The Business Year

Carlos Herrera

PERU - Economy

Come & See

Executive Director, Pro Inversión

Bio

Prior to his current position, Carlos Herrera Perret served as the Director of Investor Services, also for ProInversión. He studied economics at the Universidad San Martí­n de Porres, with an emphasis on the management of foreign investment and the development of strategies for the promotion of investment. He served as a functionary at the Ministry of Economy and Finance from 1973, with the prominent role of Secretary General of the National Commission for Foreign Investment and Technology (CONITE) from 1991 to 2002. He is an expert in international negotiation, and has led investment discussions with the US, Canada, Mexico, Japan, Korea, and in the Trans-Pacific Partnership agreement.

"Infrastructure is the foundation of the nation’s productive potential."

What is your assessment of the investment environment in Peru?

Peru is one of South America’s top economic performers. Private investment, foreign as well as domestic, has been one of the main factors behind growth from the early 1990s. The Peruvian economy has been improving since the early 1990s, when economic reforms began to take effect. At that time we embarked on a process to attract foreign investment. The main rules regarding the treatment of foreign investments, coming from those days, are based on the principle of national treatment. This means foreign investors have the same rights and obligations as Peruvian investors. The attraction of foreign investment began with the privatization process in Peru, when we opened several sectors such as mining, financing, power generation and distribution, and many other sectors that were previously only in the hands of nationals, or even in the hands of the state. This process was improved during the 2000s, when Peru decided to promote the participation of private investment in infrastructure and public services through PPP. The Peruvian Investment Policy was consolidated by the negotiation of free trade agreements (FTAs). The first FTA that Peru concluded was with the US, and with this agreement we just consolidated the open policy for foreign investment and we turned toward to a very stable and predictable policy for foreign investors. The investment chapter of the US-Peru FTA formed the basis of the subsequent 16 additional FTAs that we have negotiated and which are already being enforced. The main reason behind the expansion of foreign investment in Peru is the stability of economic policy and the stability of our investment laws.

Over the past two years alone, both Moody’s and Dow Jones have upgraded Peru’s credit rating. What investments are on the horizon?

In recent months we have experienced a slowdown in the economy. Over the coming year there will be several important mining projects and some significant infrastructure projects that will also begin the construction phase. Regarding infrastructure, there is an irrigation project being undertaken in the North, a second line of the Lima Metro, and a gas pipeline in the southern part of Peru. Regional airports around the country will also be renovated and expanded, probably in the third quarter of the coming year. Two thermal power plants in the south of the country will really expand the dynamics of the economy. We expect a GDP growth rate of about 5.5% to 6.3% over the coming years, partly due to these projects.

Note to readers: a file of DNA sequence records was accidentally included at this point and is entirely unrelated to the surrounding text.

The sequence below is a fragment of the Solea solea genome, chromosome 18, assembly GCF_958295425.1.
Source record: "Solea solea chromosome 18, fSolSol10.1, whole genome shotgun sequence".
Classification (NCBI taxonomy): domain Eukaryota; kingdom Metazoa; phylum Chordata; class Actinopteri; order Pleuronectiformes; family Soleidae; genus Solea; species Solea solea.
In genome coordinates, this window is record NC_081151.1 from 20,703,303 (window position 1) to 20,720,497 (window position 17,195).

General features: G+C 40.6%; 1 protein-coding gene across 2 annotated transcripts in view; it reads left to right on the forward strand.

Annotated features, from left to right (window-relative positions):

Do you think that in the long-term prices need to return to their former levels in order for Peru to continue growing as before? Can infrastructure fill that gap?

Infrastructure is the foundation of the nation’s productive potential. In the future, Peru will not depend as much on the price levels of minerals. A major goal is to diversify the export base and one of the most important areas is agribusiness. The irrigation project of Chavimochic in the northern coastal region of the country will incorporate around 60,000 hectares of new land for agribusiness. Together with that, in the southern part of the country, there will be a further 35,000 hectares of land also incorporated through another irrigation project. The gas pipeline being constructed to the southern part of the country will bring gas to two power plant projects that have already been awarded and will provide energy for the development of important mining projects in that zone. In addition, natural gas may also allow the development of petrochemicals.

“Infrastructure is the foundation of the nation’s productive potential.”

Over the coming years Peru is expect to regain its growth rate, at least to some degree; how will Pro Inversión continue to encourage investors to come to Peru and stay here for the long term?

We have a particularly stable economic policy that we will continue pursuing. Clear rules allow for the planning of your business. Something that has helped us hugely is our FTAs and wide range of investment opportunities, not only in mining, but in food production, tourism, and now petrochemicals. We will probably also talk about forestry in the coming years to promote Peru an export platform; the country is working to become a regional hub to connect the South American region with the Asia Pacific economy.

© The Business Year – November 2014

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